Episode 21 - The Perfect Time to Die & Things That Suck - The Use All The Crayons Podcast

Episode 21 March 27, 2024 00:11:06
Episode 21 - The Perfect Time to Die & Things That Suck - The Use All The Crayons Podcast
Use All The Crayons with Chris Rodell
Episode 21 - The Perfect Time to Die & Things That Suck - The Use All The Crayons Podcast

Mar 27 2024 | 00:11:06

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Hosted By

Chris Rodell

Show Notes

Chris Rodell shares poignant and humorous stories about his beloved mother, reflecting on her Christian faith and their experiences together. He also discusses modern-day inconveniences such as foot-long receipts and the decline of traditional phone conversations, all while imparting witty and thought-provoking tips for colorful living. Join Chris as he weaves together touching family moments and societal observations with his signature charm and wit.

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Episode Transcript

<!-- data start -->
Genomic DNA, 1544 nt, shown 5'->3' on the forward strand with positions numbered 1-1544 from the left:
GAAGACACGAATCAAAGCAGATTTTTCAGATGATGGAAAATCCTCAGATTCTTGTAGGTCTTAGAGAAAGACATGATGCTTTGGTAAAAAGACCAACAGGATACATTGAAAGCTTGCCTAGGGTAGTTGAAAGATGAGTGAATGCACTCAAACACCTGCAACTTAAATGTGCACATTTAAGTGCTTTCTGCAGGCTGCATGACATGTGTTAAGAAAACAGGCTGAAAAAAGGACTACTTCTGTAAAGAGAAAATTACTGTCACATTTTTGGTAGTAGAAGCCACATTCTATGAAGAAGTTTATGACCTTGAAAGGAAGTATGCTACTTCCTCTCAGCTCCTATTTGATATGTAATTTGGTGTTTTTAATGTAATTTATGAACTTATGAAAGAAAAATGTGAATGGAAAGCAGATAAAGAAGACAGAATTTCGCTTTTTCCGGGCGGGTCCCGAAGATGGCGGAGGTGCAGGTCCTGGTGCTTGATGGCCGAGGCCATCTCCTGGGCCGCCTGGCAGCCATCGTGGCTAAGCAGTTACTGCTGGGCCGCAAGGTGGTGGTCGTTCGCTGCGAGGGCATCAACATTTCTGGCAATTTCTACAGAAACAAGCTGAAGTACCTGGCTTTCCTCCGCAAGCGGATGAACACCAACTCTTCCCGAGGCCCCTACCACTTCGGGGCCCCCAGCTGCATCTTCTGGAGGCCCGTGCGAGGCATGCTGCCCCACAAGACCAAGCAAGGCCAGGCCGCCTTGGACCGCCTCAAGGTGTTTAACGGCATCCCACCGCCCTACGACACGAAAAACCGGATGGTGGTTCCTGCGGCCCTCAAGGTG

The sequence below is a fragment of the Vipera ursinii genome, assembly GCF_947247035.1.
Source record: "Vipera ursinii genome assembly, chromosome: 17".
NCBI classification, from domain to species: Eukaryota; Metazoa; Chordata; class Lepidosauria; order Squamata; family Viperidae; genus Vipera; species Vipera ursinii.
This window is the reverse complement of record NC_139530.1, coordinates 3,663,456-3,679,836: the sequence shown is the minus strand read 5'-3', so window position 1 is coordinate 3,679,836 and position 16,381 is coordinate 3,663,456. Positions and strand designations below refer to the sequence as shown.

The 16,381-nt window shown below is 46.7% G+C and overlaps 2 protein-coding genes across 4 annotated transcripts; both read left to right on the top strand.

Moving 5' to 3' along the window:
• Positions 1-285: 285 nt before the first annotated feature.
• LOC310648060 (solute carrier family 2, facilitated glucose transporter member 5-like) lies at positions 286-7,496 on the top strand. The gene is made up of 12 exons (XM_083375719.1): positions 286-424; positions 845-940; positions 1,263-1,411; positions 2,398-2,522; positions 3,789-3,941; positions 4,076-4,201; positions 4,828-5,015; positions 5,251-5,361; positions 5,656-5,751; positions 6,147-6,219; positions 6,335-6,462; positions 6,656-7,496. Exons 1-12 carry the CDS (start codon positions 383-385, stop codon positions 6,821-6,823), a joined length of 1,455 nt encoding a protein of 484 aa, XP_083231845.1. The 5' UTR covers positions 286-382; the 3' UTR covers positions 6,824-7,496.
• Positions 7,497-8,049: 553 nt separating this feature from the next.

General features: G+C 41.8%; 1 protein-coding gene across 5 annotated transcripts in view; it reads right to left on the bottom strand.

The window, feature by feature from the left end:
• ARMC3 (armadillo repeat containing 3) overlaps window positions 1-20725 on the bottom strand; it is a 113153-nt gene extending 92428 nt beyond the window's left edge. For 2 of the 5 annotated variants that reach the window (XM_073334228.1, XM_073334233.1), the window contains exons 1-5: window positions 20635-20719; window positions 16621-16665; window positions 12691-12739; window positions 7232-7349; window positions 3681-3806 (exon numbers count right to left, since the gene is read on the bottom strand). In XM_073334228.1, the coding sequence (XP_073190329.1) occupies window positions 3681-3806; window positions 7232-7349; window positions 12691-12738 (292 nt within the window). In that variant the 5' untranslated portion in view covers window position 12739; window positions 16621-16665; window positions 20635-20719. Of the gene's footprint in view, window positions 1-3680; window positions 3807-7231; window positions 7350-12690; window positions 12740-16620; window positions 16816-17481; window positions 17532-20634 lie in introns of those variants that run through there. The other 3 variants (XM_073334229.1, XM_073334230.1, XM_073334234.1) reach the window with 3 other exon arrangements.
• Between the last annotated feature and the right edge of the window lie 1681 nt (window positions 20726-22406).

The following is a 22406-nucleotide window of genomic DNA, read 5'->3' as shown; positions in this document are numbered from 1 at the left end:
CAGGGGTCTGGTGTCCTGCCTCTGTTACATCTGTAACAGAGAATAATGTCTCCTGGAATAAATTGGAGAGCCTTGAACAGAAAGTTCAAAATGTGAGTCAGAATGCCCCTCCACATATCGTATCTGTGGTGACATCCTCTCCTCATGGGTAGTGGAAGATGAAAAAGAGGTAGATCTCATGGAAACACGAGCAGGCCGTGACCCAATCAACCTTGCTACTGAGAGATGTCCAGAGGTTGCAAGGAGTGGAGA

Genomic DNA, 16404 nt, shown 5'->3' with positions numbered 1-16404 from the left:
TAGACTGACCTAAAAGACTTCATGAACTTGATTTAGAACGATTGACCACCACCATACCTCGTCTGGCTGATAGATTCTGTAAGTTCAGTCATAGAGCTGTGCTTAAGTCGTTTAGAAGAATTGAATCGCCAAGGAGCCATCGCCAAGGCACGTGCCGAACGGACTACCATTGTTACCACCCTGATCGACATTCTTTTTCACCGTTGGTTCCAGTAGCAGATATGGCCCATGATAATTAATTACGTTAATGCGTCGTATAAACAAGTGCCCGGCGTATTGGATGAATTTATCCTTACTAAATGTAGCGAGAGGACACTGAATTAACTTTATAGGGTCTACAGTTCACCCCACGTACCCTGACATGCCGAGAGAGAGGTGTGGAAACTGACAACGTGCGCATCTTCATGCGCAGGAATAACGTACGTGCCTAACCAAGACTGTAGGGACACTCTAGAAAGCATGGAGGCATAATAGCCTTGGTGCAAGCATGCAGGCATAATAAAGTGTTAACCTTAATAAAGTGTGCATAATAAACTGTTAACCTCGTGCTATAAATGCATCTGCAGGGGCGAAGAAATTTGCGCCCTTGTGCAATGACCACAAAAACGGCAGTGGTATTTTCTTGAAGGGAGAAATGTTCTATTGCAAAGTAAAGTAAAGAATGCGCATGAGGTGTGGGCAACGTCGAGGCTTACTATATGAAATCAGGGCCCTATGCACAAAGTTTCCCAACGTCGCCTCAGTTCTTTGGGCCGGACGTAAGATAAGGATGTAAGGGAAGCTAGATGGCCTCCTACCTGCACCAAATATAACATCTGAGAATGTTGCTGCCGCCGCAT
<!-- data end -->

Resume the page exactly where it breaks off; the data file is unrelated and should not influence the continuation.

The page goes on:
Chris Rodell [00:00:00]: Today, we're going to talk about the birthday and origins of an old original telephone. Things that suck from foot long receipts, to those of us who love lollipops. Hi. I'm Chris Rodell. I've written stories and features for just about every magazine or publication in America. This is the Use all the crayons podcast, where I will share those colorful stories with you. I wrote this around Easter 2017, a year before my mother actually died. I love that woman. Chris Rodell [00:00:29]: She's the one who gave me all my sense of humor, so in many ways, you could say she gave me all I ever had and all I'd ever need. On this weekend, this Easter weekend of deaths and resurrections, I'd like Chris Rodell [00:00:39]: to talk about the one that got away. Jesus lives, and so does my mom. Last Easter, for the latter, the matter seemed in doubt. It was Chris Rodell [00:00:48]: a moment I'll never forget. She nearly died the most perfect Christian death, and I was right there rooting for it. Praying, actually. Many will think me callous, sacrilegious, heartless, blah blah blah. But she's my 84 year old mother. I'm her primary caretaker. I'm the one who takes her to her doctor, the beauty salon, and along with Valcy's, to all her needs. And the one thing this 7 year journey has taught me is to never judge others or myself when it comes to honest emotions and dealing with dementia patients. Chris Rodell [00:01:16]: I dearly miss the way she was. She's always reminded me of Carol Burnett. And as I said, I got my sense of humor from her, and it's fair to say she gave Chris Rodell [00:01:23]: me everything I have. Since we Chris Rodell [00:01:25]: moved her out here to Larobe in August, we see her nearly every day. She's enjoyed the kid' school plays and performances, and sitting by Chris Rodell [00:01:32]: the family fire when it's snowing out, and on the porch when it's warm. And in the moment, she's always very happy. It's just that the very next moment, she doesn't remember a single bit of it. Just Sunday, Chris Rodell [00:01:43]: I took her to The old church in South Hills, where she was, for years, a joyful fixture in the choir. All her friends were there and went with us to a grand lunch at a lively neighborhood restaurant. It was wonderful. She is beloved. And not 30 minutes later, she couldn't recall where we'd been, who we'd seen, or what we'd done. She's been like that for 5 years. Yet, she's incredibly fit with a constitution that impresses her doctor. I can't explain it, but her health is excellent. Chris Rodell [00:02:07]: She could live another 10 years. Hallelujah. Her father lived in 97. So forgive me, but I have morbid impatience for seeing how this all ends, especially after last Easter Sunday. She was with us in church smiling and sweet as ever when it came time for our holy communion. When it was our turn, I assisted her out of the pew and up to the altar, where together 3 generations knelt for our blessings. A covenant that symbolizes the last supper, the wafer and wine represent our savior Jesus Christ. And for an electric moment last Easter, we all thought it was going Chris Rodell [00:02:38]: to kill Nanna. My daughters contend Chris Rodell [00:02:41]: it was the wine down the wrong pipe, but I say it was the wafer because that's what I truly believe, and because, sure, it makes a better story. Chris Rodell [00:02:48]: Either way, she began choking, right there at the altar. She was coughing, gagging, turning red. It was beautiful. Think about it. Chris Rodell [00:02:57]: If mom dies there on the altar on Easter Sunday choking on the body and blood of her savior, could there possibly be a better Christian death? I don't think so. I think you'd go right to heaven where Jesus begs your forgiveness, and then escorts you to a really nice balcony suite with free HBO and a stack of chips you can use in Chris Rodell [00:03:14]: the casino, just like Vegas. Hell, you couldn't wish for a better death. Chris Rodell [00:03:18]: I remember my exact thoughts as I sensed mom might be choking to death. Don't anybody touch her. My great fear was some church Budinsky was going to rush up and give her the Heimlich maneuver and save her life. Such heroics would have left me in a terrible quandary. Do I let him or her save my mom, or do I wrestle them to the carpet right there beside the pulpit to ensure The lifesaving does not occur? Alas, it was not to be. Whatever the obstruction, her ever loving will to live overcame it, and the drama was over and she was fine. She still is. Praise God. Chris Rodell [00:03:50]: I continue to spend much of my waking hours tending to her needs and ensuring her comfort. Those efforts include seeing to her spiritual devotions. Oh, yes. I'll see to it again, she partakes of the body and the blood. I'll do so if I have to drag her bony old ass up there myself. It's just what any good son would do. Colorful living tip number 367. Ponder that, given the dietary challenges paleolithic cavemen faced, how surprising it is that Fred Flintstone and Barney Rubble were tubby, And, yeah, that they had time to bowl too. Chris Rodell [00:04:27]: The visit to the pharmacy had been a model of efficiency. I'd stopped in while I was waiting for some takeout lunch a few doors down. I'd bought a $4.69 anniversary card for my darling, and for me The of those 59¢ lollipops I get when I know I can enjoy The home alone and in peace without the little whiners complaining about me never getting them squat. I approached the register. The friendly older woman smiled and began her interrogation. Find everything you need? I had. Any coupons? No, ma'am. Do you have a wellness card? I did not. Chris Rodell [00:04:58]: In fact, right then All I had was a growing desire to complete my transaction and vacate the store before any of my neighbors saw that I was a grown man who likes to lick lollipops. That'd be $5.57. I gave her 6. She gave me 43¢ as the obligatory receipt began to unspool. For my 2 item purchase, it was as long as the distance from my wrist to my elbow. She picked up a pen and circled a paragraph and informed me if I went online and filled out a customer satisfaction survey, I'd have a chance to win $1,000, and you'll be eligible for great store discounts and sales. Whoopee, I thought. Thank you, she said, and have a nice day. Chris Rodell [00:05:32]: Too late, she'd already ruined it. I'd already begun to calculate just how much the once simple cash transaction had begun to suck. It sucks that she had to ask me 3 questions before she began processing my purchase. It sucks to environmentalists like me that stores feel obliged to hand over every wasteful receipt for every single transaction, even ones involving cards and candy, knowing they'll be in my possession for the 3 seconds it'll take to stroll to the nearest trash can. It sucks to have someone try to tempt me to their corporate website where the suckfest of a transaction will be multiplied tenfold. I guess it could have been worst. At least, she didn't ask me to like her on Facebook. When did so many things begin to suck so bad? I asked my wife for her list of things that suck. Chris Rodell [00:06:14]: Here it is: Meanness and disrespect in politics, Facebook angst, movie theater commercials, strip mall ubiquity, litter and men with ugly feet wearing sandals with toes showing. It's a good list, and I'm relieved she didn't include being married to you. Of course, any reasonable list of things that suck ought to include ebola, prejudice, ignorance, poverty, and Roger Goodell. And because I believe rampant negativity sucks, here's a list of some things that don't. My Bose Wave Radio, Derek Jeter, Love, Joy, Christmas, children, grandparents, and because you've taken the time to Chris Rodell [00:06:48]: listen to this, you. 0, and 59¢ blueberry cream swirl lollipops. Funny, isn't it? One of the few things that these days doesn't really Chris Rodell [00:06:56]: suck is something I could sit and suck all day. Chris Rodell [00:07:01]: Colorful living tip number 366, colorful Chris Rodell [00:07:05]: conversation starter. Tell strangers you have a hunch they must use lots of hand sanitizer in a country named Germany. It was a 146 years ago today, Alexander Graham Bell was issued the patent for the device that was destined to dominate the planet. Yes. This is the birthday Chris Rodell [00:07:22]: of the first telephone. I plan Chris Rodell [00:07:24]: on spending the day asking callers how much different they think the first phones would have sounded if they'd been invented by a man named Alexander Graham Horn. Honk Honk. Of course, it's unlikely you'll hear a single phone ring today. With the popularity of ringtones, phones are more likely to sing than ring. You won't dial one either, it's been more than 20 years since most of us have had to dial a phone. I kind of missed dialing. It was very sensory, at once tactile, visual and sonic. I liked the little clicking sound that my old rotary phones made. Chris Rodell [00:07:54]: It gave dialing a phone a real sense of accomplishment, even if the accomplishment was only ordering a pizza. Today, many of us have love hate relationships with our smartphones. We love having them, but hate knowing you're allowed to have one too. The untethered phone has unleashed rudeness and uncouth behavior that have run amok. It happened to me again just the other night. Ran into an old friend I hadn't seen in years. The instant he saw me, he began diverting my attention from him straight to his smartphone. Showed me pictures of his kids, where he vacationed, and 1 obscene gag shot of a fancy wristwatch with a subtle pornographic image in the background. Chris Rodell [00:08:28]: He thought Chris Rodell [00:08:28]: it was hilarious. Wasn't what I think Bell had in mind when he invented the phone. The inventor is one Chris Rodell [00:08:34]: of the most remarkable men in history, made even more endearing when you learn he had a lifelong interest in kites, so he was a genius with a little bit of Charlie Brown in him. That might help explain why the first telephonically spoken word seemed so mundane. Mister Watson, come here. I want to see you. It's not exactly The small step for man, one giant leap for mankind. A good knock knock joke would have been better, but I like that the gist of Belle's call, I want to see you, involved not talking, but getting together. A phone is always a poor substitute for having a really great face to face conversation. What's interesting is how few people today are using Bell's invention for its intended purpose, talking. Chris Rodell [00:09:14]: We prefer text, instant messaging, email, etcetera. So today, a device that was created to get people to talk to one another has evolved into one that is beloved for features that keep us from ever having to do so. It's caused most people's phone communication skills to atrophy, Like, I'm one to talk. Or is it Chris Rodell [00:09:32]: to not talk? I used Chris Rodell [00:09:33]: to have great conversational phone skills. That was back when I was doing so many intense true life stories about people who survived harrowing dramas involving horrific plane crashes, vengeful lovers, or life threatening diseases. I'd spend hours on the phone with these people engaged in conversations that to this day remain indelible to me. It all kind of ruined me for telephone small talk. Today I hate having to talk on the phone. I'm one of those guys who, whenever he wants to reach out Chris Rodell [00:09:58]: and touch someone, wants to Chris Rodell [00:09:59]: be able to reach out and touch them. It's that way with old friends and relatives. I want them all to know that I love them and miss them, but just hate having to call them up to say so. I wish I could echo what Bell said to Watson and convey all I can just say in those 5 words, I want to see you. Of course, maybe that's just one of my individual quirks. Or maybe in light of today's anniversary, we should go ahead and call it what Chris Rodell [00:10:22]: it really is, a hang up. Chris Rodell [00:10:27]: If you enjoy the podcast, we urge you to complete the podcast Road to Success Triathlon of share, rate, and review. Be sure to tell all your friends and urge them to do the same. Thanks to our friends at Headspace Media in Latrobe for technological expertise and for always being gentle in their criticisms. And thanks to Robindale Energy for their gracious and essential support. Interested in visiting Latrobe and the lovely Laurel Highlands? Start your journey at go Laurel Highlands dotcom, or stop at the The Tin Lizzie just down the street from world famous Late Latrobe Country Club and ask for me. John Jamison [00:11:00]: Learn the fine art of knowing precisely when to quit. Chris Rodell [00:11:04]: Thank you. John Jamison [00:11:05]: Yes.